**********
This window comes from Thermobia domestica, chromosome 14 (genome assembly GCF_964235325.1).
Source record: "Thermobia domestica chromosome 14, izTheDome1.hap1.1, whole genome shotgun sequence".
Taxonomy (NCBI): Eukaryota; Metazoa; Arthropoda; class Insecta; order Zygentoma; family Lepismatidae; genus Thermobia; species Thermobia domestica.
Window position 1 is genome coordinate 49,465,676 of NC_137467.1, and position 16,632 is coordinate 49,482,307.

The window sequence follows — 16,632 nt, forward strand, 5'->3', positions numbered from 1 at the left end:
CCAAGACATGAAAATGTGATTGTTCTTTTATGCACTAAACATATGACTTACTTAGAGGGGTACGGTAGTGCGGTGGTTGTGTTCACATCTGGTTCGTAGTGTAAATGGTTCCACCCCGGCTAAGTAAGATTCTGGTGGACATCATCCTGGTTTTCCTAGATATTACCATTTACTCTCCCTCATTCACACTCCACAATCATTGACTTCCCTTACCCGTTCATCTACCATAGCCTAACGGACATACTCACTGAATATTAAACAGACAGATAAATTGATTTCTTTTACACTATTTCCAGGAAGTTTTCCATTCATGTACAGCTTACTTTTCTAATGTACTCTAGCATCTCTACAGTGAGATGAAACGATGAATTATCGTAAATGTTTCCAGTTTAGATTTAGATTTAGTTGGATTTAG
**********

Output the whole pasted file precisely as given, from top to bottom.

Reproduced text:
This window comes from Thermobia domestica, chromosome 14 (genome assembly GCF_964235325.1).
Source record: "Thermobia domestica chromosome 14, izTheDome1.hap1.1, whole genome shotgun sequence".
Taxonomy (NCBI): Eukaryota; Metazoa; Arthropoda; class Insecta; order Zygentoma; family Lepismatidae; genus Thermobia; species Thermobia domestica.
Window position 1 is genome coordinate 49,465,676 of NC_137467.1, and position 16,632 is coordinate 49,482,307.

The window sequence follows — 16,632 nt, forward strand, 5'->3', positions numbered from 1 at the left end:
CCAAGACATGAAAATGTGATTGTTCTTTTATGCACTAAACATATGACTTACTTAGAGGGGTACGGTAGTGCGGTGGTTGTGTTCACATCTGGTTCGTAGTGTAAATGGTTCCACCCCGGCTAAGTAAGATTCTGGTGGACATCATCCTGGTTTTCCTAGATATTACCATTTACTCTCCCTCATTCACACTCCACAATCATTGACTTCCCTTACCCGTTCATCTACCATAGCCTAACGGACATACTCACTGAATATTAAACAGACAGATAAATTGATTTCTTTTACACTATTTCCAGGAAGTTTTCCATTCATGTACAGCTTACTTTTCTAATGTACTCTAGCATCTCTACAGTGAGATGAAACGATGAATTATCGTAAATGTTTCCAGTTTAGATTTAGATTTAGTTGGATTTAG